Let $L$ be a first-order language, and let $T$ be a theory in $L$, that is, a consistent and deductively closed set of sentences. Let $I$ be a subset of $T$ which is independent. An independent set of sentences is one where no sentence is redundant. We are not assuming that the deductive closure of $I$ is $T$, merely that $I$ is a subset of $T$. My question is, is there always a set $I'$, where $I \subseteq I' \subseteq T$, such that $I'$ is also independent, and the deductive closure of $I'$ is $T$? Or, is there a counterexample for some language $L$ and theory $T$ and set of sentences $I$?

  • 1
    $\begingroup$ If $T$ is countable, the usual strategy for giving an independent axiomatization also gives an affirmative answer to this question. If $T$ is uncountable, then even proving the existence of an independent axiomatization in the first place is hard. See math.stackexchange.com/questions/3289207/…. $\endgroup$ May 15 at 19:14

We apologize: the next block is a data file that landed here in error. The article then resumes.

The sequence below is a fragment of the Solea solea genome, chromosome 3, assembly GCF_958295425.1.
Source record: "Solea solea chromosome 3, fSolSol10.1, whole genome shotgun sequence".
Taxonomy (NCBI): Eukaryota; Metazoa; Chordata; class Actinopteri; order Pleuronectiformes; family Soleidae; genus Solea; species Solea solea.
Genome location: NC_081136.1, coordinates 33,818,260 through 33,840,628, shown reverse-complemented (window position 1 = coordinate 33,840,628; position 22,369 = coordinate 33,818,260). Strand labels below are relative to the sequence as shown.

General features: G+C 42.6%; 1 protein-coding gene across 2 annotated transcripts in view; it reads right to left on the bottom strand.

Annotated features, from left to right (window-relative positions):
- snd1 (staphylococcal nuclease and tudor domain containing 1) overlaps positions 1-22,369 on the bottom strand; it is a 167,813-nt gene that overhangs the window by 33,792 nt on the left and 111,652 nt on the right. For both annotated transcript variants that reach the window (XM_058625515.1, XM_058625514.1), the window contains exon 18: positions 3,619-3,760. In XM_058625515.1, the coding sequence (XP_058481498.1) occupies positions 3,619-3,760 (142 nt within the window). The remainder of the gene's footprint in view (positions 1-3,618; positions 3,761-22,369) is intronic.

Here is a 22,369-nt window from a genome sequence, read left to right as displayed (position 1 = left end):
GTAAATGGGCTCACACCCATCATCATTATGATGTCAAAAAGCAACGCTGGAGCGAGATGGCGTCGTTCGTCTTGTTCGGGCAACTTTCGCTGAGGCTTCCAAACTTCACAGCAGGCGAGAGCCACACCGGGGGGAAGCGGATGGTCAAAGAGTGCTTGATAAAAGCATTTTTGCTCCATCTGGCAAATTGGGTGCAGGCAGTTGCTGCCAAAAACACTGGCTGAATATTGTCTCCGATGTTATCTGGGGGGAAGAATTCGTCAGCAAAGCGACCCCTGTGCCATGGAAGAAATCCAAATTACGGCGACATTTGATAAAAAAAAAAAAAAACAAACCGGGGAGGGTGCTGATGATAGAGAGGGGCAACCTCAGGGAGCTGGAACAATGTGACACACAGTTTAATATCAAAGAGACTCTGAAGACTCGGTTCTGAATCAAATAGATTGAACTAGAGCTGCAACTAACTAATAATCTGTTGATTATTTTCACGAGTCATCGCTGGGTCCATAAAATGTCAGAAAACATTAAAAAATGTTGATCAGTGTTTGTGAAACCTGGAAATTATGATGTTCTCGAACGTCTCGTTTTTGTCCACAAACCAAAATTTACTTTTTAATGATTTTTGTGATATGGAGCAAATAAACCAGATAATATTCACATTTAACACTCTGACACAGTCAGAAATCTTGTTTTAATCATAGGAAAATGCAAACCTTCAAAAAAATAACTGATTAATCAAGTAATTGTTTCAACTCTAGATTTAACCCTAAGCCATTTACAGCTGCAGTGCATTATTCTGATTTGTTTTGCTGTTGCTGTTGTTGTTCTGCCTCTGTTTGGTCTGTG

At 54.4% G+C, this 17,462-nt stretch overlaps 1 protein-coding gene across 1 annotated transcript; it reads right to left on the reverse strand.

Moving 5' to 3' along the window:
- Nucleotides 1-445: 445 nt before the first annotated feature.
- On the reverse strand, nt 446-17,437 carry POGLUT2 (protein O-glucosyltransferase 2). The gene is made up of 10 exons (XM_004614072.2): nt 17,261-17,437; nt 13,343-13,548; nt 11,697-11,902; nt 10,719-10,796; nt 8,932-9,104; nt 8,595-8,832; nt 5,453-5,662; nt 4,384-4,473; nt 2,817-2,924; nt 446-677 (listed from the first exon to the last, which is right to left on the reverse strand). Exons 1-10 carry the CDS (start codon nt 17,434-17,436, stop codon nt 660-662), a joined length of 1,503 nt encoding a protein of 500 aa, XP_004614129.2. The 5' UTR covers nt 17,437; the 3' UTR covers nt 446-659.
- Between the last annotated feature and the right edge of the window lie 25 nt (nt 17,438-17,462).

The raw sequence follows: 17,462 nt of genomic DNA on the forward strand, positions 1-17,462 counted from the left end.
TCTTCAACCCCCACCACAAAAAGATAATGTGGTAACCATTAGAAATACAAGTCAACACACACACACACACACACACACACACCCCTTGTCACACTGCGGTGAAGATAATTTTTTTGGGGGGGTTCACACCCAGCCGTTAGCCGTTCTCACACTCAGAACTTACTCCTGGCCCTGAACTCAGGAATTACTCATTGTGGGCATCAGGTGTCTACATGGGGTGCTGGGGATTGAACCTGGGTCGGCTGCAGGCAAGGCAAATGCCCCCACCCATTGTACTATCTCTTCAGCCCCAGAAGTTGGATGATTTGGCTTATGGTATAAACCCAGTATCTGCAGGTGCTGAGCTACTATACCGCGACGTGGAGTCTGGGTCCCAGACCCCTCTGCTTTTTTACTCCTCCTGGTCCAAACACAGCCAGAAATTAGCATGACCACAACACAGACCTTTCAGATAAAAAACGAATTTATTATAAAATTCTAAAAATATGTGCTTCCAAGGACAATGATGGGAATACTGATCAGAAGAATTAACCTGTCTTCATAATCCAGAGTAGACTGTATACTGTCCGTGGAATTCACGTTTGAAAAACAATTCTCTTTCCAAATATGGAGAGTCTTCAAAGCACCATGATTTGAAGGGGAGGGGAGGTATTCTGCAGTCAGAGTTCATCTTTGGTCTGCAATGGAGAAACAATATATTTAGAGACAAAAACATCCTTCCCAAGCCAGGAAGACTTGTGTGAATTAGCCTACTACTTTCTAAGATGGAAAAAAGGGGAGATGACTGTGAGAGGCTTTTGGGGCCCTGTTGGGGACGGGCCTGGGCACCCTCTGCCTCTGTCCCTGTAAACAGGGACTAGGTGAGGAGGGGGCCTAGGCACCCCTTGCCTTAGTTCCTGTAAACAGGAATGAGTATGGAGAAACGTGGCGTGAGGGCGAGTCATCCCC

• $\begingroup$ @NoahSchweber: I don't think the usual strategy for giving an independent axiomatization delivers the goods if it is required to give a result that contains some given subset of the theory. Primo Petrii's answer looks good to me. $\endgroup$
    – Rob Arthan
    May 18 at 20:52
  • $\begingroup$ @RobArthan You/he might be right, I'll take a look later today. $\endgroup$ May 18 at 21:48
  • $\begingroup$ @RobArthan Belatedly looks like you're right. $\endgroup$ May 24 at 1:20

1 Answer 1


If I am not mistaken, this should be a counterexample:

The language contains the constants $\omega$ and a unary predicate $r(x)$.

Let $S=\{r(i):i\in\omega\}$.

Let $T={\rm cl}(S)$, the closure of $S$ under logical consequences.

Let $I=\{r(0)\vee r(i+1):i\in\omega\}⊆T$.

Clearly $I$ is independent

Let $I'$ be such that $I ⊆ I'⊆ T$ and $T={\rm cl}(I')$.

By compactness, there is some $I''⊆I'$ finite such that $I''\vdash r(0)$.

Then $I''\vdash I$, hence $I'$ is not independent.


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